Abbas Ali was repatriated from Dacca to Karachi in February 1974. He thinks that the Awami League militants had drugged a large segment of the Bengali population in Parbatipur with lies against Pakistan, the people of West Pakistan and the federal government. “What amazed me was the fact”, he added, “that the killer gangs even desecrated mosques. This was extraordinary and incredible because most of the Bengalis I had known were religious and God-fearing people”.
Another survivor of the March 1971 butchery in Parbatipur is Maimunnissa, 40, who said:
“My husband, Shajiuddin, had retired from Railway service. He and I and our grown up son lived in our own house in a crowded locality in Parbatipur. In the last week of March 1971, a large gang of armed Bengali militants raided our house and looted it. My husband and my son were luckily out of town. The attackers asked me to leave the house and they burnt it. Utterly helpless, I watched my house burn. A neighbour sheltered me. After the federal army re-established its control over Parbatipur, my husband and my son returned to our burnt home. In the middle of April, we rebuilt our house and we again lived in it. My son, Mohammed Ali, joined the Pakistan Army and he was posted in a border area. We were very proud of him.......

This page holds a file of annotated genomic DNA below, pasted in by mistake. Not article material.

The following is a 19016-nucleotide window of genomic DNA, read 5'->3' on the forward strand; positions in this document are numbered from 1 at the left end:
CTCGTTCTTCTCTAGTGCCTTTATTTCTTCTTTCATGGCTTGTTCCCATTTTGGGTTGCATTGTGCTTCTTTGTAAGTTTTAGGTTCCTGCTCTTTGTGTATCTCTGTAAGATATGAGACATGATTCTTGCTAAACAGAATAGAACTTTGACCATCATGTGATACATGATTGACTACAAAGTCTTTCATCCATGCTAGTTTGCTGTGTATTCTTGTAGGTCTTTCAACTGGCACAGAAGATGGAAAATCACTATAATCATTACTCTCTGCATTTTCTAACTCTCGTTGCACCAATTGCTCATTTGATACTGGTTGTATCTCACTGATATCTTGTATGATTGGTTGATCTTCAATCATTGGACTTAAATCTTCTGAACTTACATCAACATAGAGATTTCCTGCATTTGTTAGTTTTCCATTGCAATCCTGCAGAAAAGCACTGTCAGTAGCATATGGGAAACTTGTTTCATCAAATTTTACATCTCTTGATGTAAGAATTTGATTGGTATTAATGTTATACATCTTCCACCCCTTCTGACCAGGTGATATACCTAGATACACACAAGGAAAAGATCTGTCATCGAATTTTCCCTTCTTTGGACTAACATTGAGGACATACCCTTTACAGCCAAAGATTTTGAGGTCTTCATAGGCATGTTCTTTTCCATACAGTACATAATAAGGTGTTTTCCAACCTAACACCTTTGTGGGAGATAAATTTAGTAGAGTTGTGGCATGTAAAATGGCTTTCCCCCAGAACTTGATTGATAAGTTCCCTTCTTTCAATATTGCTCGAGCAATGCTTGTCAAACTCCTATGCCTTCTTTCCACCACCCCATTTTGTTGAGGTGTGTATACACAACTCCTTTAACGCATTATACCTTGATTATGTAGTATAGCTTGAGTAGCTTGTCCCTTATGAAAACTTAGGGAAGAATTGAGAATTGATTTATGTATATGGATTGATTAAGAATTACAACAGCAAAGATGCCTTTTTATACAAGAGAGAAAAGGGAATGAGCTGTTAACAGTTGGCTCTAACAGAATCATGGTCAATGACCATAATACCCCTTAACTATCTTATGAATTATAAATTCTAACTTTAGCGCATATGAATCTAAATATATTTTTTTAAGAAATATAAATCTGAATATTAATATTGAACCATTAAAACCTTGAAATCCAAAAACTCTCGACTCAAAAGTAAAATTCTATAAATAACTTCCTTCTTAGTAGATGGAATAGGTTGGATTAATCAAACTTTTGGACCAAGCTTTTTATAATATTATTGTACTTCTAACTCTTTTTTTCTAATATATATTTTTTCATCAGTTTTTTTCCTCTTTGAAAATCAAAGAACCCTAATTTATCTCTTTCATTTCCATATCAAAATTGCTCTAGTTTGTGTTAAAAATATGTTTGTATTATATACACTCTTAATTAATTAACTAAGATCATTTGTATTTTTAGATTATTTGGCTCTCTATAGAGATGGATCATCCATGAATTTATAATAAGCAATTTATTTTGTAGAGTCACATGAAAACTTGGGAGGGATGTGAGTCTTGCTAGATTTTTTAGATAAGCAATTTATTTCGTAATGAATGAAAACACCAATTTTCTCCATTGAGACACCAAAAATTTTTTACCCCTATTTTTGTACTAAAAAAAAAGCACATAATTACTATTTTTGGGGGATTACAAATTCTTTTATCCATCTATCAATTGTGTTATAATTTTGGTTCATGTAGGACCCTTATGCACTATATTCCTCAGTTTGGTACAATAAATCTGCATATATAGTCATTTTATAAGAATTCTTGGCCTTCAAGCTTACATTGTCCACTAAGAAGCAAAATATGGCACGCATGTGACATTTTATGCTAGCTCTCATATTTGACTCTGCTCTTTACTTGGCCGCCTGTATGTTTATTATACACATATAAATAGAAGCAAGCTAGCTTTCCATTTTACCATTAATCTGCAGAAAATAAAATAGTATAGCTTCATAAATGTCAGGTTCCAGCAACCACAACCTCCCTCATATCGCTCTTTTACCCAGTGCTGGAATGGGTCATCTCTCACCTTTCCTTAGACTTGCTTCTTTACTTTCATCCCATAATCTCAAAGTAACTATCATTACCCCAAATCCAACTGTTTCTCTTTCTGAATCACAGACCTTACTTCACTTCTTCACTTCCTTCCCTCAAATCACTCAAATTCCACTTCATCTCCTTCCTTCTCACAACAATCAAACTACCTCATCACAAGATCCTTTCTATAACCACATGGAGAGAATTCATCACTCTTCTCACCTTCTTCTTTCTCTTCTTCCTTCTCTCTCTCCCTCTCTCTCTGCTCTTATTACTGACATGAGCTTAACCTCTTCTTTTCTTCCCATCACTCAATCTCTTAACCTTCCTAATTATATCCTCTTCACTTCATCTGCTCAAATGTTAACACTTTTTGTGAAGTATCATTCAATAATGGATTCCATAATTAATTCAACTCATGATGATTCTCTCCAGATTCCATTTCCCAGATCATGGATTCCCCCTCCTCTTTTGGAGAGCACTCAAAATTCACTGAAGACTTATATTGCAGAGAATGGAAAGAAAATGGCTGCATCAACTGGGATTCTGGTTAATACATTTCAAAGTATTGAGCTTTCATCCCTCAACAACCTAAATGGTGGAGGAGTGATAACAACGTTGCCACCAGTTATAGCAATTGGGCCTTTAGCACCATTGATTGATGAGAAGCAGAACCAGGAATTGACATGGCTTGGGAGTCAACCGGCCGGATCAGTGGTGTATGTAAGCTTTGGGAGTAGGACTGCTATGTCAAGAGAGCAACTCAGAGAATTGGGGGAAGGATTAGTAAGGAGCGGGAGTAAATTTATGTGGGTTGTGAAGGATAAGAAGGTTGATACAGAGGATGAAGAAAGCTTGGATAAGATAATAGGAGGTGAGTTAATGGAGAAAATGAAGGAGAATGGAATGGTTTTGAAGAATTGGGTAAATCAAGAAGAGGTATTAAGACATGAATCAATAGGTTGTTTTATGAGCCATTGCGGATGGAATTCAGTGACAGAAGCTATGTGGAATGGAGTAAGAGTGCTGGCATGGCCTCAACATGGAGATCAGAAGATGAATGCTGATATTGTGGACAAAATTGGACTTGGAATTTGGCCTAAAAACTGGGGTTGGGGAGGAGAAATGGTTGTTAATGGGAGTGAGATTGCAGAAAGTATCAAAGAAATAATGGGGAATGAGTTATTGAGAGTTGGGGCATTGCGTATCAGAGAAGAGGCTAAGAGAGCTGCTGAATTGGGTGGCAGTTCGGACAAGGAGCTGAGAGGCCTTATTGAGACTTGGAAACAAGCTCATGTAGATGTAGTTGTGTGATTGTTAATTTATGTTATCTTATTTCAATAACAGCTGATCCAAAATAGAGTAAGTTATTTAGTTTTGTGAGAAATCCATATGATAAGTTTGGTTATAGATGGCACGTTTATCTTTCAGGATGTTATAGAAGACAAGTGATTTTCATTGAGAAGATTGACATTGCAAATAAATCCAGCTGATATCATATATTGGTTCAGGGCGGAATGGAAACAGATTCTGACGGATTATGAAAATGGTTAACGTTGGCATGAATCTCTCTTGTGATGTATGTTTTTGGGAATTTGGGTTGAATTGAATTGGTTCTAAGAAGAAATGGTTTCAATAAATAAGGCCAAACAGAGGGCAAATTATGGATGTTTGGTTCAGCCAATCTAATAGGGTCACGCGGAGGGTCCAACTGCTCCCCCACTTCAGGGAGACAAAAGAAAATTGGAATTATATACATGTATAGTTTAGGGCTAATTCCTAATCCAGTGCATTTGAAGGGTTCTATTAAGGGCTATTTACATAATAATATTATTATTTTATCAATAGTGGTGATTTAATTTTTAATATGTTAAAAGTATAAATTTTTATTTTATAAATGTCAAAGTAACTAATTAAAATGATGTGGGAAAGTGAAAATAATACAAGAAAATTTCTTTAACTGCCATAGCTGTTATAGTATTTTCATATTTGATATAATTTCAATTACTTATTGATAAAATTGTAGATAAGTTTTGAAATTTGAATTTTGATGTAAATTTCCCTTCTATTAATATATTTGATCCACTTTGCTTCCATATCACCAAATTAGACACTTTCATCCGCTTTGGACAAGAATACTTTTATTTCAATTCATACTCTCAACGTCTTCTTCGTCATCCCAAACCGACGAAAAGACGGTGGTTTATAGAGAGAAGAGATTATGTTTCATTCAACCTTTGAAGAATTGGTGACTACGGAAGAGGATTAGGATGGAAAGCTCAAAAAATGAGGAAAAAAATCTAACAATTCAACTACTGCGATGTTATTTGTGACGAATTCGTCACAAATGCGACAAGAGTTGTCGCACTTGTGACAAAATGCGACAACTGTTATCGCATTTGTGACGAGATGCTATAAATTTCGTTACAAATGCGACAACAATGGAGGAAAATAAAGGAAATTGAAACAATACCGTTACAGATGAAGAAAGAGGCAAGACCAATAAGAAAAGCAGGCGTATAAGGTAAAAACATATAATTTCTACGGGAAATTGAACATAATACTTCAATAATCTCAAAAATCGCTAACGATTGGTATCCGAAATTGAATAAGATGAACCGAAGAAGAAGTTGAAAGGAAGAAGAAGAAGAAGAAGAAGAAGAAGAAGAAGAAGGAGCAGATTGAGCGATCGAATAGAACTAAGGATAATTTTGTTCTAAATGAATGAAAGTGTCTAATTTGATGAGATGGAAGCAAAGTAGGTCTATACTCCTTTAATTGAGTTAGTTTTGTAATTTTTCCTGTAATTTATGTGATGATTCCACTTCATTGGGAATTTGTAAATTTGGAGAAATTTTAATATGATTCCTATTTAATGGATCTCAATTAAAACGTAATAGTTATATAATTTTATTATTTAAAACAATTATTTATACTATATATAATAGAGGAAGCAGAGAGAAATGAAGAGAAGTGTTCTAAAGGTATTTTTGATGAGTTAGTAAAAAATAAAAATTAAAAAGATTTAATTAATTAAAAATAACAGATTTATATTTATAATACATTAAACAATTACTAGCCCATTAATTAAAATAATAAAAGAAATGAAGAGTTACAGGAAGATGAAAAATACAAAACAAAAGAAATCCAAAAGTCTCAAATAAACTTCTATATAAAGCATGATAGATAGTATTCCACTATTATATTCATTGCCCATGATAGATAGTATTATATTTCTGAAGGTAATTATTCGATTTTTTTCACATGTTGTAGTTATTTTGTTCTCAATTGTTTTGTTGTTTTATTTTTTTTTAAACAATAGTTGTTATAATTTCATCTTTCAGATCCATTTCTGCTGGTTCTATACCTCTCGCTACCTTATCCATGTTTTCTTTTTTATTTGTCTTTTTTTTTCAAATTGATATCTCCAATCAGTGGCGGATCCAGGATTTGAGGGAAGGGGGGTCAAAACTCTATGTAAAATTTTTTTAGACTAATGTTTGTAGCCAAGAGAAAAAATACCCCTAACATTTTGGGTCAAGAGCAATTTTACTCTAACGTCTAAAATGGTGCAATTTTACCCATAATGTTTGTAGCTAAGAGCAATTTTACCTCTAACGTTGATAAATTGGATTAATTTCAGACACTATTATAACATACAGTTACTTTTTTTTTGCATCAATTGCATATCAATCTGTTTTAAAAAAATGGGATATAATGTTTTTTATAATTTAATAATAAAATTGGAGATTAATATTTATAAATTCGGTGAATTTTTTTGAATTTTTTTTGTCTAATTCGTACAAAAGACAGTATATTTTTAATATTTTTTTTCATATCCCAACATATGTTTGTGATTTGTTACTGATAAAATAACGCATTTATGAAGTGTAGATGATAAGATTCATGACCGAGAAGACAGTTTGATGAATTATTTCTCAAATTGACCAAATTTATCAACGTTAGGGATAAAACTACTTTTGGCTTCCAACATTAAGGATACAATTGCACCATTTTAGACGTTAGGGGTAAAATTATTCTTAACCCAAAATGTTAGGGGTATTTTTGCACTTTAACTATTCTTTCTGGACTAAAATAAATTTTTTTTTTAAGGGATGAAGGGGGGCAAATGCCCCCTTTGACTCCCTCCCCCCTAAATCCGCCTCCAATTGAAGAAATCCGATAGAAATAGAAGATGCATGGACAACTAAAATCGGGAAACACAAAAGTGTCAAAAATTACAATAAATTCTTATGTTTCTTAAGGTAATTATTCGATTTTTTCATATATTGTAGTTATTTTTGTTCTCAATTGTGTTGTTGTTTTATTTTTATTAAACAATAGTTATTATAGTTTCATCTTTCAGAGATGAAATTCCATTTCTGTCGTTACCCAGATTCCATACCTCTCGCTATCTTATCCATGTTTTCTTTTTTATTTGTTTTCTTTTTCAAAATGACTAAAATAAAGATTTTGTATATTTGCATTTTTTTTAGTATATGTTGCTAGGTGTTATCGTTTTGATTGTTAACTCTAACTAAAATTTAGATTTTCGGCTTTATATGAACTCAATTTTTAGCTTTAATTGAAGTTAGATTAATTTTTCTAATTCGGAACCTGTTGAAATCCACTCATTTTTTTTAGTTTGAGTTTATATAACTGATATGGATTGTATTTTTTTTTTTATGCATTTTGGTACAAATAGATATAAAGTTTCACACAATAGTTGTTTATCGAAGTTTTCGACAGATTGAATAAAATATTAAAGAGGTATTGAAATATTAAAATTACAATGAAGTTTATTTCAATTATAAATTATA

“On December 17, 1971, after the surrender of the Pakistani troops to India in Dacca, armed gangs of Bengali killers were again on the rampage in Parbatipur. We decided to escape to Saidpur where we had some relatives. My husband put me in a train bound for Saidpur in the evening of December 17. He said he would come the next day. A former Railway colleague of his, a Bengali, had promised to shelter him for the night in his house. The next day, I learnt from an old friend of his at Saidpur Railway station that a killer mob had caught my husband in the vicinity of the Parbatipur Railway Station and hacked him to death. I lived in Saidpur in abject poverty and suffering for two years. I wrote to the Red Cross about my son in the Army. To this day, I have no news of him. I was repatriated to Karachi in February 1974”.